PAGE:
Film fans will sometimes proclaim that a decades-old film is unusually "contemporary" or "modern." It's the kind of statement you hear in the bathroom at a vintage movie palace, after the credits roll, as your fellow film goers pick apart the plot and characters.
Timeless films aren't screened solely at vintage movie palaces, however; Turner Movie Classics keeps the celluloid stalwarts on constant rotation, every day of the week, on the widely viewed cable network.
But TCM blithely hops off the television, once a year, to throw a grand Tinseltown party, one lush with films and stars and fans and discussions on lighting and directors and musicals and sets vs. location shoots. It's the TCM Classsic Film Festival, and it is once again turning on the proverbial searchlights at the Hollywood Roosevelt Hotel.
The dates? Be there from April 28 through May 1, 2016. The happenings? Look for a celebration for the 90th anniversary of the Vitaphone, an Academy conversation regarding the '50s-era "War of the Worlds," screenings of "Bambi" and "All the President's Men" and "Horse Feathers" and "The King and I," and a conversation with Elliot Gould.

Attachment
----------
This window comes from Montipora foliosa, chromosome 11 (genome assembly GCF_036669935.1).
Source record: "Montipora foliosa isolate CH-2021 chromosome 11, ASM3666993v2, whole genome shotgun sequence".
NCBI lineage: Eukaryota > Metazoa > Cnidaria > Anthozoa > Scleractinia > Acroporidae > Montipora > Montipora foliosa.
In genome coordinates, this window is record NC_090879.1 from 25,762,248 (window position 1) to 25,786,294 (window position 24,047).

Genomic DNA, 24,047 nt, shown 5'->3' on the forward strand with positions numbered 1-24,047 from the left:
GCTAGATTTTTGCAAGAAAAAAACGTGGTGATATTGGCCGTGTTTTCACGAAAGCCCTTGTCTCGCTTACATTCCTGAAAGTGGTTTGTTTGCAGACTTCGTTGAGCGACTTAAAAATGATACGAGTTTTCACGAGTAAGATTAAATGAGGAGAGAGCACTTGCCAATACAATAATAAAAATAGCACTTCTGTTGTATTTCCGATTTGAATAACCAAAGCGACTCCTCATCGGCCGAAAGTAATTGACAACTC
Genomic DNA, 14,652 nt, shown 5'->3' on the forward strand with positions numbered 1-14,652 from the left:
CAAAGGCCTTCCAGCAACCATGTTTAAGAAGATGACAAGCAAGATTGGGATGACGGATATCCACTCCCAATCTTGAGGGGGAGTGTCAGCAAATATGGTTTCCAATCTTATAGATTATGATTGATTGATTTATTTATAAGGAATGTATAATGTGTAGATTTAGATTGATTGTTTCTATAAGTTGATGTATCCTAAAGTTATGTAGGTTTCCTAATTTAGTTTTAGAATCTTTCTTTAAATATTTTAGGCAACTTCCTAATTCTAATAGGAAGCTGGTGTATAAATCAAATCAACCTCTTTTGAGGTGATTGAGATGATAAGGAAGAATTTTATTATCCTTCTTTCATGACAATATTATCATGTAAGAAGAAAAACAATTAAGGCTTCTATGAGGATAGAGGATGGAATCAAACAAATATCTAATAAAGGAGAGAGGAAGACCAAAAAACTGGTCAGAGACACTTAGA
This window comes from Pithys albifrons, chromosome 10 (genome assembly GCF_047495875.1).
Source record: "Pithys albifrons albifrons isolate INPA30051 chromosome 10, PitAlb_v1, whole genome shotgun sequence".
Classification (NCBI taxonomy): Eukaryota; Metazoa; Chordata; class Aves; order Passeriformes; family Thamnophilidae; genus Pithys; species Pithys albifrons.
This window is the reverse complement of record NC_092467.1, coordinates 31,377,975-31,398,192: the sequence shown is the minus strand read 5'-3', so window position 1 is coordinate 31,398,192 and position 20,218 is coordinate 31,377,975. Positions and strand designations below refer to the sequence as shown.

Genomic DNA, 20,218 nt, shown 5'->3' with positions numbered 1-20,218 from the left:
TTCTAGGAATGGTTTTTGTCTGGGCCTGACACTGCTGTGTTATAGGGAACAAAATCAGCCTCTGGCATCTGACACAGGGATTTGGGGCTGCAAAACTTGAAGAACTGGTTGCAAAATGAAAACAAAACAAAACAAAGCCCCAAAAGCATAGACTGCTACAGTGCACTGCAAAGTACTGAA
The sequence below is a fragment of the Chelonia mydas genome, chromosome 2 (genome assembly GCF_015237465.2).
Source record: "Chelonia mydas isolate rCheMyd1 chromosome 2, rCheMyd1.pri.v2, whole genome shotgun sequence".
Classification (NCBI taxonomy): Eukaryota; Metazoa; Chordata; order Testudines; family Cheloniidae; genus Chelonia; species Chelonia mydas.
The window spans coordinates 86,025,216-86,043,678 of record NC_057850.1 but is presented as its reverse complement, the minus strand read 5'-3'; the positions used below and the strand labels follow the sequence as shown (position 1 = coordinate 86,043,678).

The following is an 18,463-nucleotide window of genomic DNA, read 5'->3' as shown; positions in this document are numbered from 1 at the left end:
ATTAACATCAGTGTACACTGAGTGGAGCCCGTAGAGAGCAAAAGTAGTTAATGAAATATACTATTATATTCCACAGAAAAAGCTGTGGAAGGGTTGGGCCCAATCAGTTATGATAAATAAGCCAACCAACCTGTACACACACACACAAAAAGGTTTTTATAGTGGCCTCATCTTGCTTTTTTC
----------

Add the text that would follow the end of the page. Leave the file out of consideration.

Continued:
Director Francis Ford Coppola will also enjoy a TCL Chinese Theatre handprints ceremony during the festival's run.
There are more conversations, like stars reminiscing about when they arrived in Hollywood, and some book signings and thematic talks are in the movie mix.
And look for loads of great, genre-influencing movies from all quarters. Choosing will be challenging for buffs of 1930s-to-'80s flicks. It's like a weeklong TCM schedule just popped off of your TV and landed on the big screens off Hollywood Boulevard.
So, what makes an older movie "so contemporary"? And what if we were to pay a similar compliment to newer flicks by calling them "nicely vintage"? If a modern feature offers snappy dialogue, fabulous acting, and a strong point-of-view, we could accurately compare it to some of the best films of a half century back.
For the full grid, and all the talks and Hollywood-filled hubbub, don your fedora and saunter over here.